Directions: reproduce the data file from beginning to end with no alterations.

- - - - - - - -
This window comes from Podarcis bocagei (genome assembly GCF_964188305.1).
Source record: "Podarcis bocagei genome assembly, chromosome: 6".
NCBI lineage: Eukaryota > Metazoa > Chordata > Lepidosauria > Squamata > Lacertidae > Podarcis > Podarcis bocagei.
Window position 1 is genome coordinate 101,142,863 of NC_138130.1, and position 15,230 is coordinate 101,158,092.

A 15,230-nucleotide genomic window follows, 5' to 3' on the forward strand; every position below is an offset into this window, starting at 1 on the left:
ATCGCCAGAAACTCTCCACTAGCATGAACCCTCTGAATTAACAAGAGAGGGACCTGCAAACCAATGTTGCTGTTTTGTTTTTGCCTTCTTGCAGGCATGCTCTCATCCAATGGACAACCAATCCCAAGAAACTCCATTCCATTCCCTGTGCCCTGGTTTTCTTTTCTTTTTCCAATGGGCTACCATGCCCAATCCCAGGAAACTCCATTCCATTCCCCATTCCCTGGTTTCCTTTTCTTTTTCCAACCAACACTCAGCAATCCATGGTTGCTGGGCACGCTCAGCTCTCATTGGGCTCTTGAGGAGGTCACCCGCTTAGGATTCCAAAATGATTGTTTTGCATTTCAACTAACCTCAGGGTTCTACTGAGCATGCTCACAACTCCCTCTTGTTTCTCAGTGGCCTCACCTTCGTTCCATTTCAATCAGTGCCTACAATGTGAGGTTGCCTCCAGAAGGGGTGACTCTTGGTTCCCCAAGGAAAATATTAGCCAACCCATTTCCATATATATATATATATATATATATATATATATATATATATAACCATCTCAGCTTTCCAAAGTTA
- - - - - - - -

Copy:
This window comes from Podarcis bocagei (genome assembly GCF_964188305.1).
Source record: "Podarcis bocagei genome assembly, chromosome: 6".
NCBI lineage: Eukaryota > Metazoa > Chordata > Lepidosauria > Squamata > Lacertidae > Podarcis > Podarcis bocagei.
Window position 1 is genome coordinate 101,142,863 of NC_138130.1, and position 15,230 is coordinate 101,158,092.

A 15,230-nucleotide genomic window follows, 5' to 3' on the forward strand; every position below is an offset into this window, starting at 1 on the left:
ATCGCCAGAAACTCTCCACTAGCATGAACCCTCTGAATTAACAAGAGAGGGACCTGCAAACCAATGTTGCTGTTTTGTTTTTGCCTTCTTGCAGGCATGCTCTCATCCAATGGACAACCAATCCCAAGAAACTCCATTCCATTCCCTGTGCCCTGGTTTTCTTTTCTTTTTCCAATGGGCTACCATGCCCAATCCCAGGAAACTCCATTCCATTCCCCATTCCCTGGTTTCCTTTTCTTTTTCCAACCAACACTCAGCAATCCATGGTTGCTGGGCACGCTCAGCTCTCATTGGGCTCTTGAGGAGGTCACCCGCTTAGGATTCCAAAATGATTGTTTTGCATTTCAACTAACCTCAGGGTTCTACTGAGCATGCTCACAACTCCCTCTTGTTTCTCAGTGGCCTCACCTTCGTTCCATTTCAATCAGTGCCTACAATGTGAGGTTGCCTCCAGAAGGGGTGACTCTTGGTTCCCCAAGGAAAATATTAGCCAACCCATTTCCATATATATATATATATATATATATATATATATATATATATAACCATCTCAGCTTTCCAAAGTTA